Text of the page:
• Distributing cocreation: Make better use of the skills and ideas of workers located outside corporate boundaries, such as suppliers and independent contractors.

Also see the blog Portals and KM for a brief discussion of this article. . . . [more]

Posted in: Education & Training: CLE/PD

Videos of Columbia Conference on Human Rights Archives and Documentation

The site Resourceshelf mentioned yesterday that the Columbia University website has posted videos of the presentations from an October 2007 international conference on Human Rights Archives and Documentation: Meeting the Needs of Research, Teaching, Advocacy, and Justice.

Scholars, human rights activists, legal advocates, librarians, and archivists from all over the world attended the conference to explore issues around how documentation of human rights situations is created, archived, preserved, accessed, and utilized.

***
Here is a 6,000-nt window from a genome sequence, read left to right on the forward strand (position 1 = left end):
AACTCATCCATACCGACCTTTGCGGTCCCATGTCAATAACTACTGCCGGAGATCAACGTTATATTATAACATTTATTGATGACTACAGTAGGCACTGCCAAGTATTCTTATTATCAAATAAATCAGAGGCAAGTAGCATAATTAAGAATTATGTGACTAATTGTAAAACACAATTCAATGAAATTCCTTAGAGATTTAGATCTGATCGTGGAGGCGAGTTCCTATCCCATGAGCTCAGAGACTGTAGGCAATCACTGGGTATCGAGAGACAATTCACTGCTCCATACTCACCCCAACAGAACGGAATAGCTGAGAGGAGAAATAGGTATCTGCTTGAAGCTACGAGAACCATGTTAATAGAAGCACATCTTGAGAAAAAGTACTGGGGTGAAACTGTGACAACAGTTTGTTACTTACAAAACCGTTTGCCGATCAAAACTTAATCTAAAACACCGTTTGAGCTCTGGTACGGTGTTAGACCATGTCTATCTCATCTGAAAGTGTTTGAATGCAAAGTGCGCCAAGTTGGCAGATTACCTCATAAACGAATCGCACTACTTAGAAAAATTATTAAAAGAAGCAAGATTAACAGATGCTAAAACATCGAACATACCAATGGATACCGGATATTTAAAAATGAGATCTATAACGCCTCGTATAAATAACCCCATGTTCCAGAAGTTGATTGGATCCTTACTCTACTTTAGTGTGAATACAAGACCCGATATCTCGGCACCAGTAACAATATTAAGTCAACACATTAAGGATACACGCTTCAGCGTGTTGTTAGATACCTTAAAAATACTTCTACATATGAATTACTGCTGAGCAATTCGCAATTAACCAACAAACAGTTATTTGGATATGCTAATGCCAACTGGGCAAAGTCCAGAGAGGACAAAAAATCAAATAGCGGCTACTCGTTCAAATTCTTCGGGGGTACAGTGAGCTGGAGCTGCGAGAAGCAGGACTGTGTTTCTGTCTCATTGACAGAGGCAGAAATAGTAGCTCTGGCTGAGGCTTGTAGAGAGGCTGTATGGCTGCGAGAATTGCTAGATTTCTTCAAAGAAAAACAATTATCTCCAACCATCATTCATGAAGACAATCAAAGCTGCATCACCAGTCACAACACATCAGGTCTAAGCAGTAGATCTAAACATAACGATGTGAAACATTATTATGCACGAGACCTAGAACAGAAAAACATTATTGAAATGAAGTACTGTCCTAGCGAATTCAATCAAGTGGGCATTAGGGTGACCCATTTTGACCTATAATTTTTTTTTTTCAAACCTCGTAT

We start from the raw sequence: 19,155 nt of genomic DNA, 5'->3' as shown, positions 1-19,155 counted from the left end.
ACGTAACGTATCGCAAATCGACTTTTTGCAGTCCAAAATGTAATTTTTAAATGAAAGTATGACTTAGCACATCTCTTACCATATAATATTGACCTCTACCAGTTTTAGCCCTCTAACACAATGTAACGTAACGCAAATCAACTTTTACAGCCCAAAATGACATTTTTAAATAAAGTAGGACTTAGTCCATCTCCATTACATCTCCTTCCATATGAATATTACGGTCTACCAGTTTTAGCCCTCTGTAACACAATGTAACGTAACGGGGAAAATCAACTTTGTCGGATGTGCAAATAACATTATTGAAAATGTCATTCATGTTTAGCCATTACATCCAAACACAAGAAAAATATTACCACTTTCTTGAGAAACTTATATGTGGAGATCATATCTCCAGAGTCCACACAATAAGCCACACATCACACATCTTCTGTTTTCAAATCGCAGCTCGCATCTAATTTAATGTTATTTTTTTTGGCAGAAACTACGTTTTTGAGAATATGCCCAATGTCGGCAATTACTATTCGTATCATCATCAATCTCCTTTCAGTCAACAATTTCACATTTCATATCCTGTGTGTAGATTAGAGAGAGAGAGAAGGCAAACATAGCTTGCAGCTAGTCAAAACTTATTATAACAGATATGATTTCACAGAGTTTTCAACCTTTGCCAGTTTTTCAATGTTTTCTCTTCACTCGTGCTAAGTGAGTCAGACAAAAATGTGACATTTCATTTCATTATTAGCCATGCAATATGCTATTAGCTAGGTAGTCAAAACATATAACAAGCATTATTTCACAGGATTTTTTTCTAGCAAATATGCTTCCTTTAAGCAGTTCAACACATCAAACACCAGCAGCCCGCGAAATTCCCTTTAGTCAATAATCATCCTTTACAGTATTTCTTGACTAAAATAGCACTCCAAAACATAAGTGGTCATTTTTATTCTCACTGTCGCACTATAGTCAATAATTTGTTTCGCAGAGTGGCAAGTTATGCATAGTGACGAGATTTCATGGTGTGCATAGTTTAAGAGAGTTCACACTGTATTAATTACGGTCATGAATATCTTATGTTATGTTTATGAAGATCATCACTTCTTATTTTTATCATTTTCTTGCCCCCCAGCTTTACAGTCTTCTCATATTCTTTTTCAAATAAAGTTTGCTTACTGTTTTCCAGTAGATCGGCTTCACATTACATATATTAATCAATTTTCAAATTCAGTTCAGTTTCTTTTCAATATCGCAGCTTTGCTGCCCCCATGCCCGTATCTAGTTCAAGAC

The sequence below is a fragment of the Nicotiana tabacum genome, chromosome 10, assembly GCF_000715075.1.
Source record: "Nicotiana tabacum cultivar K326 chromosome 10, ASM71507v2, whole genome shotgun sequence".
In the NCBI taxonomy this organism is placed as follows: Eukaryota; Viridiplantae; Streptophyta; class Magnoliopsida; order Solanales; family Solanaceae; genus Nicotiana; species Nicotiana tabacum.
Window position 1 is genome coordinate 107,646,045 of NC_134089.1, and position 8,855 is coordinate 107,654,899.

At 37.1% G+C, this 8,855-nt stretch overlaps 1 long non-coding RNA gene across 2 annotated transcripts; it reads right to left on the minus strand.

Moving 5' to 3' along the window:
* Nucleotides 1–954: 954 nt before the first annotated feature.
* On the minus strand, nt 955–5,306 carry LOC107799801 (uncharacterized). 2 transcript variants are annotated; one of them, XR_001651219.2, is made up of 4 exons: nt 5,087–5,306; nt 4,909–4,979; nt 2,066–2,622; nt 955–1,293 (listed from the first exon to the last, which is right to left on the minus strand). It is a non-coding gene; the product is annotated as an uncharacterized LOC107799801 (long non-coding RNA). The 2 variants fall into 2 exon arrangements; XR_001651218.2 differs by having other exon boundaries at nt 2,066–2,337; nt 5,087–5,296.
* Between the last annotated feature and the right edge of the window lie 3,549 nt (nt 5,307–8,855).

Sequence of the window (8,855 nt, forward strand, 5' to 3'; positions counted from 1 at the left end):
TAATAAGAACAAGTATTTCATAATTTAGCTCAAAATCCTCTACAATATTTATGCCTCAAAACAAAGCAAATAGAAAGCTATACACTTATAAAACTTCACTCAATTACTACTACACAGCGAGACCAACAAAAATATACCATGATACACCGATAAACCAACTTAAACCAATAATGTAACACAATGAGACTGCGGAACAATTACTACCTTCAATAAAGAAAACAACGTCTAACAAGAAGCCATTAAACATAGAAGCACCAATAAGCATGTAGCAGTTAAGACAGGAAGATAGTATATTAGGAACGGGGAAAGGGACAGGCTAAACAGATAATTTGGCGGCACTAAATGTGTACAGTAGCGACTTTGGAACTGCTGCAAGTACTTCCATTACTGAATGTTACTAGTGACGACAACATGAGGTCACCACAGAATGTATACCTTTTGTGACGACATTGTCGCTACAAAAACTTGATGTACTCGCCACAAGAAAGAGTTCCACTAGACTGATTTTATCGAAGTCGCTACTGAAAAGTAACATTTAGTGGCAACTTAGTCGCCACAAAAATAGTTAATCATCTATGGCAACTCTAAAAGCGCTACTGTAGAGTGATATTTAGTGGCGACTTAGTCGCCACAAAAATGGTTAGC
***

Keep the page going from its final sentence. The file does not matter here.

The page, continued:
The conference marked the formal opening of the Center for Human Rights Documentation and Research at Columbia University Libraries. The Center is the official repository for the archives . . . [more]

Posted in: Legal Information, Substantive Law

Facebook and Toronto

A link in the Slaw Linkblog points to a Star story that claims Facebook has over a 1,000,000 subscribers in Toronto:

More than a million Torontonians made friends with Facebook in 2007, contributing to the “phenomenal growth” in Canadian users last year.

Toronto was the first city in North America to break 1 million subscribers, a recent study shows.

…The study also found that most Canadians who logged on to Facebook are between the ages of 18 to 34

Can this number of users be remotely right?